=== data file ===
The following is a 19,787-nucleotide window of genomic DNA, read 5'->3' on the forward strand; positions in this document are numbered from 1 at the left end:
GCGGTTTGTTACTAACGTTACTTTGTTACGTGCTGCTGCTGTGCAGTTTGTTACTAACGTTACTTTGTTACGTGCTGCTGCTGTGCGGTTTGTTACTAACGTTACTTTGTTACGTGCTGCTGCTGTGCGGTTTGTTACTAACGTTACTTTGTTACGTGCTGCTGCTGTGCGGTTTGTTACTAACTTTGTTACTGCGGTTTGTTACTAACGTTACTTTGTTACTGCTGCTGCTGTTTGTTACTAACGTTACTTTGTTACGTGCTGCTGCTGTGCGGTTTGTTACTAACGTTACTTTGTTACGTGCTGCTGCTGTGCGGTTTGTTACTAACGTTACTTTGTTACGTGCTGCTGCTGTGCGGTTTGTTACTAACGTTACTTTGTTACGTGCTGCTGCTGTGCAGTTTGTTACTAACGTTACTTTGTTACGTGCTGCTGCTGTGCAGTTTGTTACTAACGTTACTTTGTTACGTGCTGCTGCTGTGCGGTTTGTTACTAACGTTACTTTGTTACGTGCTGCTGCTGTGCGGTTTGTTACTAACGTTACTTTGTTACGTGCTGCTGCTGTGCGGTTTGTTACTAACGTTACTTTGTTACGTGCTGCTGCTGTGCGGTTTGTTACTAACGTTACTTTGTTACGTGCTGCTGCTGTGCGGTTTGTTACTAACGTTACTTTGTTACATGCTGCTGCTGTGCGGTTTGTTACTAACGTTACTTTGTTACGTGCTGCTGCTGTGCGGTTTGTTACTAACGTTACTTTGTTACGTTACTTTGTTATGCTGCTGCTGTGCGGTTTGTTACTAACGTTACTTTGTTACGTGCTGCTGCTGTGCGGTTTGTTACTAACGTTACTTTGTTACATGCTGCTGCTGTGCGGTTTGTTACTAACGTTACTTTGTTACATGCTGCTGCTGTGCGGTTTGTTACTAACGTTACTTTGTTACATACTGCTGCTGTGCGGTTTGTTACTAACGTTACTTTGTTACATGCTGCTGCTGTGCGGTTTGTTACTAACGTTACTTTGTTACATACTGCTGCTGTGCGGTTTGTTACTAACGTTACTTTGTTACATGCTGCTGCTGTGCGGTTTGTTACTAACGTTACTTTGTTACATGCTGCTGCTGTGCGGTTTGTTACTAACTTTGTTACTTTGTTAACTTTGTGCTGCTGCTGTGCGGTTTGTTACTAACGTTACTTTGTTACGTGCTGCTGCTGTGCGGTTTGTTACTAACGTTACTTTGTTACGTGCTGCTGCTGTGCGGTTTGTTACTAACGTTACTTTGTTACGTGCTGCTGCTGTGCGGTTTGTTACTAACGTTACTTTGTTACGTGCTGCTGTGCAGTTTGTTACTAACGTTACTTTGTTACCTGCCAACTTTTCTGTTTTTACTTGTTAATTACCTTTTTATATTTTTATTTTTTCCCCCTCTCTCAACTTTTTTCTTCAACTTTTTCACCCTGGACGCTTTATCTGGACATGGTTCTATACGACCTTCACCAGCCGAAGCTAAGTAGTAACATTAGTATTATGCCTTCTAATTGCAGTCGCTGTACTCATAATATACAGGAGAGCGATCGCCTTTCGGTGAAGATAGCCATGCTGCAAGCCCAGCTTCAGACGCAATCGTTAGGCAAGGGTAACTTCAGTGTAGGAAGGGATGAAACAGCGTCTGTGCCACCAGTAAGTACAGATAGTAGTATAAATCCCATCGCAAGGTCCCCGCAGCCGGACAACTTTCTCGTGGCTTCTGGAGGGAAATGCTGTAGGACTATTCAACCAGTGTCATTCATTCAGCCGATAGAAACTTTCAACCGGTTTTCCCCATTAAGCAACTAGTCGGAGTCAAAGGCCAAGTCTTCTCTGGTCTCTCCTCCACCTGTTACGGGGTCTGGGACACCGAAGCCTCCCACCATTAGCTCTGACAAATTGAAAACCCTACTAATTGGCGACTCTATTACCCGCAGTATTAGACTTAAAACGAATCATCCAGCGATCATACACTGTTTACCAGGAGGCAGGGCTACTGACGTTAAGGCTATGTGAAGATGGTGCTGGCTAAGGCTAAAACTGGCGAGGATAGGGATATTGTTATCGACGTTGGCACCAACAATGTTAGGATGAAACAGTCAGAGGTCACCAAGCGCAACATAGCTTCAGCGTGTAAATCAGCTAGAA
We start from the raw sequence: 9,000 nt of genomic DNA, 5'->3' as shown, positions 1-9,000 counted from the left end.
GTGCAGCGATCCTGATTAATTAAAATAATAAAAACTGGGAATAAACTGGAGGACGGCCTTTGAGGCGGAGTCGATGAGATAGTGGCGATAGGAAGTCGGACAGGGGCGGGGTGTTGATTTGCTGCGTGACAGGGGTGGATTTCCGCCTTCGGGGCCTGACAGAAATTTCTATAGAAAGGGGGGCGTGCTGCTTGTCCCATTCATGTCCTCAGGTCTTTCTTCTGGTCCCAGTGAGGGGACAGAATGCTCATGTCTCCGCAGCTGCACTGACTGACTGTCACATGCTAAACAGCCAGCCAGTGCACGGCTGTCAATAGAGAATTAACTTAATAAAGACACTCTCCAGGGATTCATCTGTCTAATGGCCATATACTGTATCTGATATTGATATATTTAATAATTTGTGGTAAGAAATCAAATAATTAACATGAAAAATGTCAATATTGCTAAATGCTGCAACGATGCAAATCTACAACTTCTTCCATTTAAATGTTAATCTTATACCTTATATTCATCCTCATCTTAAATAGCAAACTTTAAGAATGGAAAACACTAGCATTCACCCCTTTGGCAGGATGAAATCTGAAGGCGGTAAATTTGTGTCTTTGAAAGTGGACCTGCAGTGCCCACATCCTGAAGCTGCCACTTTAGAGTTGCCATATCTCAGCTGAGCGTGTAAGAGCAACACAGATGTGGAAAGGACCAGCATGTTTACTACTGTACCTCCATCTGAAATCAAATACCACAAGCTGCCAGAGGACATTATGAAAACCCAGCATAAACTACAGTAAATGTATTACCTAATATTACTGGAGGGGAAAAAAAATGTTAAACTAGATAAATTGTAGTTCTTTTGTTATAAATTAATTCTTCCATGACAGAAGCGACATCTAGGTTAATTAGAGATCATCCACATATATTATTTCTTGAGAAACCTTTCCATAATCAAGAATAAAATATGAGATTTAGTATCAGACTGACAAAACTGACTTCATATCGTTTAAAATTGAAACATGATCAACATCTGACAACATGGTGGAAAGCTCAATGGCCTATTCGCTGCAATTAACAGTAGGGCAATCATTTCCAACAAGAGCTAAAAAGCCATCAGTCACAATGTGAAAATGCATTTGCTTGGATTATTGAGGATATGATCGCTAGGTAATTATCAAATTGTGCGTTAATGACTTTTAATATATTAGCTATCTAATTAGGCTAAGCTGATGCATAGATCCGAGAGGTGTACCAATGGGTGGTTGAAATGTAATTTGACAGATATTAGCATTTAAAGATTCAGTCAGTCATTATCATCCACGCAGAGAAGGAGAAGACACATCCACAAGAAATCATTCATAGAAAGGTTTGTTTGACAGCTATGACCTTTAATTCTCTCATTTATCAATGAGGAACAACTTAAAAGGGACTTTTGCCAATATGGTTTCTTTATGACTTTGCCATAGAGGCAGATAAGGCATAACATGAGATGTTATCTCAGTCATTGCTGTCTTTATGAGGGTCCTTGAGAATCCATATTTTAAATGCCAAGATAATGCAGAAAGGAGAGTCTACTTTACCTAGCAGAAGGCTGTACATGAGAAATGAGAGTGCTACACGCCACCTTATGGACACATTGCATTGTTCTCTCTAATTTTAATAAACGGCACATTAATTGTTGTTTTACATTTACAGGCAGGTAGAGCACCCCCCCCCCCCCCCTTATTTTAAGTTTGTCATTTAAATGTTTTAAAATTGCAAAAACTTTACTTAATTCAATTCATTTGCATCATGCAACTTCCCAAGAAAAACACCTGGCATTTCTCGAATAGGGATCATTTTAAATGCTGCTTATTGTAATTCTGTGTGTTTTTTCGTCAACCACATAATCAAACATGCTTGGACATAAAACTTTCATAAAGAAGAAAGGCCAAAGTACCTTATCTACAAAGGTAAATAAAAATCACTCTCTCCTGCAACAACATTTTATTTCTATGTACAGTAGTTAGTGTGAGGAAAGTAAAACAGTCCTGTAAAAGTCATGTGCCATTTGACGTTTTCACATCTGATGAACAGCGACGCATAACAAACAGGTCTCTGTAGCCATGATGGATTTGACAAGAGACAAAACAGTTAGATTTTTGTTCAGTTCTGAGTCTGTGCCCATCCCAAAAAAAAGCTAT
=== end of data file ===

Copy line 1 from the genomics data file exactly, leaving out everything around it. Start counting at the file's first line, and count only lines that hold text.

The following is a 19,787-nucleotide window of genomic DNA, read 5'->3' on the forward strand; positions in this document are numbered from 1 at the left end: